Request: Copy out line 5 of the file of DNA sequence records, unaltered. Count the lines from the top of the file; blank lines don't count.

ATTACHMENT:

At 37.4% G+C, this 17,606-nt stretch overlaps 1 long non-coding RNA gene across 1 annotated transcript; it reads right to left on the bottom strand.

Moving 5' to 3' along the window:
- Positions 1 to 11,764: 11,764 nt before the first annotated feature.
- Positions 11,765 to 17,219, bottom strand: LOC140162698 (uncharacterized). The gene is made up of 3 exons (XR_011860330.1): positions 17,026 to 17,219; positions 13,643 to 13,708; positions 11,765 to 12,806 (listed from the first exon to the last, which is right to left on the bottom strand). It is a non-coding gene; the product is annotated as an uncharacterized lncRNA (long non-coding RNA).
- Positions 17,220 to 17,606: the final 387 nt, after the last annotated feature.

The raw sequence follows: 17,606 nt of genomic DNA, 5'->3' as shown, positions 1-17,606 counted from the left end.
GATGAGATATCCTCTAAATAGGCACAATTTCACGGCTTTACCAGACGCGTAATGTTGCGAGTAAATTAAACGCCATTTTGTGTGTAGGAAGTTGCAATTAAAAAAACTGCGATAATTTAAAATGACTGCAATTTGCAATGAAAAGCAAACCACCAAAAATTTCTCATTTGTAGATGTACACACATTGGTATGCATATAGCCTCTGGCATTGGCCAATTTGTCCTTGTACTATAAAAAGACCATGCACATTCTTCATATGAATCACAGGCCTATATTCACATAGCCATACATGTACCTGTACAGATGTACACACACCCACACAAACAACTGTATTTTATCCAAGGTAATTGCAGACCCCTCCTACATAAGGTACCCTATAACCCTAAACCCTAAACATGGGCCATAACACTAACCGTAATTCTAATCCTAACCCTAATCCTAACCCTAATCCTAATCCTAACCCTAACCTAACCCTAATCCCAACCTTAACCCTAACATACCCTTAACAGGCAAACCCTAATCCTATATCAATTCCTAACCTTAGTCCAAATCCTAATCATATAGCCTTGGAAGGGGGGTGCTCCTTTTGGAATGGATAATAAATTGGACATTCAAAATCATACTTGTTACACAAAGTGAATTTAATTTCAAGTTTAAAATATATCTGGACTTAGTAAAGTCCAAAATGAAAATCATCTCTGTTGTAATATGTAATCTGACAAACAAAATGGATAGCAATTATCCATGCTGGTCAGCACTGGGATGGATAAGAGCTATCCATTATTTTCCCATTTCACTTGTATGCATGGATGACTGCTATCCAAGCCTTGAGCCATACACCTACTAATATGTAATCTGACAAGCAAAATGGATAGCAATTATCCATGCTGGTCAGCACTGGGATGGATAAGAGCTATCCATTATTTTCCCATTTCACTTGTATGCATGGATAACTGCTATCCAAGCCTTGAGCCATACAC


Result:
- Positions 17,220 to 17,606: the final 387 nt, after the last annotated feature.